SPARTA, NJ – Controversy about the Sparta superintendent’s contract surfaced again at the February board of education meeting on Monday night. It became apparent there was something more than the approval of a custodian when the item was pulled from the Personnel consent agenda.
Board vice president Jen Grana said she had a question about approving Matthew Scott for a full time position though she hesitated to discuss it in public. The meeting was paused while she had a discussion with Superintendent Michael Rossi and President Kim Bragg.
Later the public asked how the son of a sitting board member Karen Scott, could be hired. Scott was not present at the meeting. Matthew Scott was approved with Grana abstaining. Kate Matteson was not at the meeting either.
Rossi and Bragg said Matthew Scott had been hired as a substitute during the time when Karen Scott had resigned her seat on the board.
Karen Scott resigned in February 2018. Matthew Scott was hired as a substitute at the March 26, 2018 meeting. While he does not appear in the March personnel committee minutes, he is on the agenda; PP 188-18 New Substitutes for the 2017-2018 School Year.
That entire Personnel agenda was approved by board members Bragg, Joanne Hoover, Michael McGovern, Jack Surdoval, Jason Ventresca, Kylen Anderson and Kelly McEvoy. Linda Curcio was absent and Jen Hamilton abstained.
Karen Scott was reappointed to the board of education in June 2018 when her friend and former running mate Linda Curcio resigned. At the time Curcio said she was moving so she had to resign.
At the August 27, 2018 regular board of education Matthew Scott was again on the agenda; PP 35-19 list of Renewed Substitutes. Karen Scott, then Personnel Committee Chair, voted to renew her son, according to the meeting minutes.
Mandated board of education policy 0142.1-Nepotism states:
“The Superintendent of Schools shall not recommend to the Board of Education pursuant to N.J.S.A. 18A:27-4.1 any relative of a Board member or the Superintendent.”
In this case Matthew Scott was initially hired while Karen Scott had resigned from the board of education. The policy addresses this scenario:
“No relative of a Board member or the Superintendent of Schools shall be employed in an office or position in this school district except that a person employed by the school district on the effective date of the Policy or the date a relative becomes a Board member or Superintendent shall not be prohibited from continuing to be employed or promoted in the district.”
Another wrinkle is that there is an exception for a substitute:
“In accordance with N.J.A.C. 6A:23A-6.2(a)6.(b), per diem substitutes and student employees who are relatives of a Board member or the Superintendent of Schools shall be excluded from the provisions of this Policy and N.J.A.C. 6A:23A-6.2.”
Mandated board of education policy 4125 -Employment of Support Staff Members is also relevant:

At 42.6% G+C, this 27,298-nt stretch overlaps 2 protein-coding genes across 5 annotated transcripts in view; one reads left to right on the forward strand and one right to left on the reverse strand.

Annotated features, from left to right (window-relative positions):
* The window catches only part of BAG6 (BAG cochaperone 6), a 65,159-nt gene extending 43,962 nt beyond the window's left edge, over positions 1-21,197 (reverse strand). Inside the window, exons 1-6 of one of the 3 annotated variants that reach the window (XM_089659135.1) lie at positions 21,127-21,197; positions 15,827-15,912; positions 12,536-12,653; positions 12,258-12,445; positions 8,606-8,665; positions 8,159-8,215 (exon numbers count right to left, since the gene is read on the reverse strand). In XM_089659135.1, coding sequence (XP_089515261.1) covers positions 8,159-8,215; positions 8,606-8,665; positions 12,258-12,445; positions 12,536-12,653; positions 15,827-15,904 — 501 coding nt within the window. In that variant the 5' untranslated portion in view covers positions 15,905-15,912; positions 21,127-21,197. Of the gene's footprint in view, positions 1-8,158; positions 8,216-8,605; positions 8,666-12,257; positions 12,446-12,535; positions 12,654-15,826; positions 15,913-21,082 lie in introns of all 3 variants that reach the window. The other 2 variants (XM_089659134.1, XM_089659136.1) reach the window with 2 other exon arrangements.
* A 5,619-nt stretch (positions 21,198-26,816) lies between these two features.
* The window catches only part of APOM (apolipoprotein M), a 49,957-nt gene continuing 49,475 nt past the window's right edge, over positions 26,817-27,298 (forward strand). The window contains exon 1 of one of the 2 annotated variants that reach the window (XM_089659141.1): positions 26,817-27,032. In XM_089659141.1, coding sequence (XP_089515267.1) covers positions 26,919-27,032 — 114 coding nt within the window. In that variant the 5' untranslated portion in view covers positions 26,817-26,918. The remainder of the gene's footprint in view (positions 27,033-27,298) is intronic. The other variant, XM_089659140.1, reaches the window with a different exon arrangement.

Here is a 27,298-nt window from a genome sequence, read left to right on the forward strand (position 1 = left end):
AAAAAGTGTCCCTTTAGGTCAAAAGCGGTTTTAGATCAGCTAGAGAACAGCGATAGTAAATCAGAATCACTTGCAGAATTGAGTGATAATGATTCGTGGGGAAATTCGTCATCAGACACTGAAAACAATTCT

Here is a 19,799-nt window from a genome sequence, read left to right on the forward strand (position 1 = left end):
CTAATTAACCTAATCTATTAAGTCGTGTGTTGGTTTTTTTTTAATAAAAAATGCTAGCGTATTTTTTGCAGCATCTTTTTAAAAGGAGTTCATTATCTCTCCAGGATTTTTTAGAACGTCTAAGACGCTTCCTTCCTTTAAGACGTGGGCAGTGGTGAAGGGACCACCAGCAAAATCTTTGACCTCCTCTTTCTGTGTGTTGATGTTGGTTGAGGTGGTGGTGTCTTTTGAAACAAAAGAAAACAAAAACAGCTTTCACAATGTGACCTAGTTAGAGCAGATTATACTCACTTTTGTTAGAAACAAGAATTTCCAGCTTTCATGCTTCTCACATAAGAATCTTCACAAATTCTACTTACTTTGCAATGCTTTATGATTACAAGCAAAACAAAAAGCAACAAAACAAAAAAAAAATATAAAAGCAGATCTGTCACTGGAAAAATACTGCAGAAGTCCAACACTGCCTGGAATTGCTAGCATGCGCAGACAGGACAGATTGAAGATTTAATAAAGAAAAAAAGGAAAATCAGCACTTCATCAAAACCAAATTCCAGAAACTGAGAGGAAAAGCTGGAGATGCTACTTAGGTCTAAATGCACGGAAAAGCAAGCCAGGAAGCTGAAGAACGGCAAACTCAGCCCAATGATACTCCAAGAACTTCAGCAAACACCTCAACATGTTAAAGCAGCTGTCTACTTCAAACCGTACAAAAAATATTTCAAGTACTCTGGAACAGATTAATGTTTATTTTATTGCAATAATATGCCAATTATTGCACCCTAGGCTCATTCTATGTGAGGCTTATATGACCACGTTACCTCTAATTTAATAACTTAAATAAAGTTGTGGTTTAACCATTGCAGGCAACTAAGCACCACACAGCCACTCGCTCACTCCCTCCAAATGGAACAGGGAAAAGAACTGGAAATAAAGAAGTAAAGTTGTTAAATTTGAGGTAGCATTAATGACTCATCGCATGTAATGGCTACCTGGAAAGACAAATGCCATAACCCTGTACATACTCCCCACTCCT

“The Board of Education prohibits any relative of a Board member or the Superintendent of Schools from being employed in an office or position in the school district in accordance with the provisions of N.J.A.C. 6A:23A-6.2 and Board Policy 0142.1 Nepotism.”
Board members who have family members that are district employees when they are elected, recuse themselves from a vote that potentially impacts their family member. For example, former board member McGovern recused himself from voting on the superintendent contract and did not evaluate the superintendent because his wife is a Sparta school district teacher.
The larger question then becomes if Matthew Scott is considered an existing employee since 2018, how was Karen Scott allowed to be part of the process that negotiated and approved the superintendent’s contract. She also voted on his merit goals and his merit bonus pay, all while her son was an employee of the district.
The process of negotiating and approving the superintendent’s contract is the subject of two separate Ethics Complaints. Karen Scott is named in both sets of charges. Karen Scott was one of the three people who Rossi wrote to requesting to negotiate his contract early. She was one of the five who decided via text message, to negotiate Rossi’s contract, intentionally keeping it a secret from the public and the other board members, according to email records obtained through an OPRA request.
Bragg read a statement from the new board attorney Mark Zitomer on the question of Matthew Scott’s status as an employee, affirming he could be approved for the job.
The statement did not address the other question of the impact on Rossi’s contract. This question was raised by a member of the public and parent Sumbul Aslam. She began by asking if Matthew Scott was Karen Scott’s son and the questions went from there.
Rossi affirmed Matthew Scott was her son and that he was employed as a substitute but did not comment on the appropriateness or legality of Karen Scott’s action on the board.
Parent and former board member Jennifer Hamilton asked for clarification about Karen Scott’s role in the negotiation and approval process of Rossi’s contract. Rossi did not offer a response.
Bragg said she had reached out to Zitomer to get further advice on the new information.